Comparing the Stability of Diagnosis in Full vs. Partial Posttraumatic Stress Disorder
We studied differences in diagnostic stability between patients with full and patients with partial posttraumatic stress disorder (PTSD). We collected self-reported symptoms of PTSD, anxiety, depression, and functioning at a Veterans Affairs mental health clinic (n = 1962). We classified patients as meeting full or partial PTSD based upon their initial assessment. We performed Kaplan-Meier survival analysis to compare stability of diagnosis over time and Cox proportional hazards models to understand how comorbid symptoms and level of functioning confounded the relationship. We performed a chart review to examine differences in treatment received by the two groups. Patients in the partial PTSD group lost their diagnosis significantly faster and at significantly higher rates than did patients with full PTSD. Comorbid symptoms contributed significantly to this difference. Mental health treatments delivered to the two groups were similar. These diagnoses appear to be different, suggesting that people with partial PTSD may benefit from a different clinical approach.
Available from: Hannah E. Bergman
- "Though subthreshold PTSD is consistently linked with significant impairment, its trajectory and stability over time is less clear. Some evidence suggests that subthreshold PTSD remits at a higher rate than full PTSD following trauma exposure (Blanchard et al., 1997) and that individuals with subthreshold PTSD are more likely to improve at a higher and faster rate than individuals with full PTSD (Shiner et al., 2012). It is difficult to make causal statements surrounding the course of subthreshold PTSD and the extent to which it may remit on its own, however, as neither of the above studies experimentally manipulated or examined potential effects of treatment on symptom remission. "
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ABSTRACT: Subthreshold posttraumatic stress disorder (PTSD) is associated with impairment and has a prevalence rate comparable to full PTSD. Yet, little is known regarding treatment preferences among individuals with subthreshold PTSD, even though they seek trauma-related treatment at a similar rate to those with full PTSD. This study explored subthreshold diagnostic PTSD diagnostic category and treatment preference in undergraduate (N = 439) and trauma-exposed community (N = 203) samples. Participants completed the Posttraumatic Stress Diagnostic Scale (PDS), viewed standardized treatment rationales, and made a hypothetical PTSD treatment choice: prolonged exposure (PE), sertraline, combination treatment, or no treatment. The PDS was used to categorize individuals into four PTSD categories: no trauma exposure, trauma exposure only, subthreshold PTSD, and full PTSD. Within the samples, 8.9% (n = 39) of undergraduates and 16.7% (n = 34) of community members met subthreshold PTSD criteria. The majority of individuals with subthreshold PTSD in each sample reported impairment, 59.0% of undergraduates and 76.5% of community members. Within subthreshold PTSD groups, the most commonly selected treatments were PE (61.5%) for undergraduates and combination treatment (47.1%) for community members. Findings underscore the necessity of further examining subthreshold PTSD, which may hold important clinical implications for treatment processes and outcomes.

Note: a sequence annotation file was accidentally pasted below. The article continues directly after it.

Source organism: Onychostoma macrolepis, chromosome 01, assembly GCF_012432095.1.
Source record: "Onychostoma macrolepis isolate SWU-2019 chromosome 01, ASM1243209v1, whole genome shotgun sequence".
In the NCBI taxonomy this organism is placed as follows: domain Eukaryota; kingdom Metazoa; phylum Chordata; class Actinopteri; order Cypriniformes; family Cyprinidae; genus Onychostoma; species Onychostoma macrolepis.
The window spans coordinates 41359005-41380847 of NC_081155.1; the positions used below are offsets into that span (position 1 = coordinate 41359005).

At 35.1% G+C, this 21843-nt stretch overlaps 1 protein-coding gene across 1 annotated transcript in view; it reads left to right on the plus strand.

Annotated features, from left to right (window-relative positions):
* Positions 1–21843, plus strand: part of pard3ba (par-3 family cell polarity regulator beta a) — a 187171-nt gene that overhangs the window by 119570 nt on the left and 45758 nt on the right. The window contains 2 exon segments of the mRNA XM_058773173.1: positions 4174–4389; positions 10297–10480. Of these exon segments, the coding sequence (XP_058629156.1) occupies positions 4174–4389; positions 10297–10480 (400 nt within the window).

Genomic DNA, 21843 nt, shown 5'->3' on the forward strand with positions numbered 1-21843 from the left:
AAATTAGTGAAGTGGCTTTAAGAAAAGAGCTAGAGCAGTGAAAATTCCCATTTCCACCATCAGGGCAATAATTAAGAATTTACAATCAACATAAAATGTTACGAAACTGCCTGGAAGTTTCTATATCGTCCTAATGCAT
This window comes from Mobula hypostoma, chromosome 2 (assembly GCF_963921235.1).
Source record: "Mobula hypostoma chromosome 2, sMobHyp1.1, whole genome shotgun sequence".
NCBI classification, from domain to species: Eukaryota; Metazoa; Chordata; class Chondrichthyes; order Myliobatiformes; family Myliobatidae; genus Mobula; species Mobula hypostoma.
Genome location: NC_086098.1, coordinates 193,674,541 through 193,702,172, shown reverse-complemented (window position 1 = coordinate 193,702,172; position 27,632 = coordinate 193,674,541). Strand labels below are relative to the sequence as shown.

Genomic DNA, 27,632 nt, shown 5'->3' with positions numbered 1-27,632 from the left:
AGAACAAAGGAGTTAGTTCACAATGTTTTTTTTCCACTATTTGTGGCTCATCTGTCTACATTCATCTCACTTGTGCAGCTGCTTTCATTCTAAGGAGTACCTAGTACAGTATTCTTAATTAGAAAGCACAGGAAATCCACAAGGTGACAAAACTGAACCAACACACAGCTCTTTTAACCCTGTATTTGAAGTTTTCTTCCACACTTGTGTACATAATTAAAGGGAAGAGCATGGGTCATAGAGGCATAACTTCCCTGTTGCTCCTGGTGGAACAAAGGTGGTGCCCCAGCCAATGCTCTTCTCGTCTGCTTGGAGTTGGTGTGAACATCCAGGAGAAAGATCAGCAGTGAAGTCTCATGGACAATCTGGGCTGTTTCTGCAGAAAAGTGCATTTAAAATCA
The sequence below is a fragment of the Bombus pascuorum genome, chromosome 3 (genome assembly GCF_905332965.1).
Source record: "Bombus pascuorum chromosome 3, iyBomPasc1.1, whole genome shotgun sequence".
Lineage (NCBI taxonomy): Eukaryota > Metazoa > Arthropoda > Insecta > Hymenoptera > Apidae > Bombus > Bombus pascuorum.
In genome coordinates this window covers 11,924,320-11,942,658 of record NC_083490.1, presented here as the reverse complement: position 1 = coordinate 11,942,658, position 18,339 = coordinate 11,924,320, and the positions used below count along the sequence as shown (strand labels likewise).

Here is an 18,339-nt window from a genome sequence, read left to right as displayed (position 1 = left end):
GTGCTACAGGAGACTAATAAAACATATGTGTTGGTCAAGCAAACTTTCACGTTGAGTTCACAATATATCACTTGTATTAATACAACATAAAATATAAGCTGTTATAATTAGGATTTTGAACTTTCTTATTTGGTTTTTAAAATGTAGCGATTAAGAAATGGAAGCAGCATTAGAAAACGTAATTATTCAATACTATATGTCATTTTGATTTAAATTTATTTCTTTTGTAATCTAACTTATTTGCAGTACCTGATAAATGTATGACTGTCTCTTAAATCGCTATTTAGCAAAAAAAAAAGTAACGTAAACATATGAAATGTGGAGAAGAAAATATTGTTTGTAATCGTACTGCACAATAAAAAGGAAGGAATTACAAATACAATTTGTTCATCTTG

Available from: Albert Rizzo
Available from: Michael J Roy
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ABSTRACT: Posttraumatic stress disorder (PTSD) is a significant health concern for U.S. military service members (SMs) returning from Afghanistan and Iraq. Early intervention to prevent chronic disability requires greater understanding of subthreshold PTSD symptoms, which are associated with impaired physical health, mental health, and risk for delayed onset PTSD. We report a comparison of physiologic responses for recently deployed SMs with high and low subthreshold PTSD symptoms, respectively, to a fear conditioning task and novel virtual reality paradigm (Virtual Iraq). The high symptom group demonstrated elevated heart rate (HR) response during fear conditioning. Virtual reality sequences evoked significant HR responses which predicted variance of the PTSD Checklist-Military Version self-report. Our results support the value of physiologic assessment during fear conditioning and combat-related virtual reality exposure as complementary tools in detecting subthreshold PTSD symptoms in Veterans.
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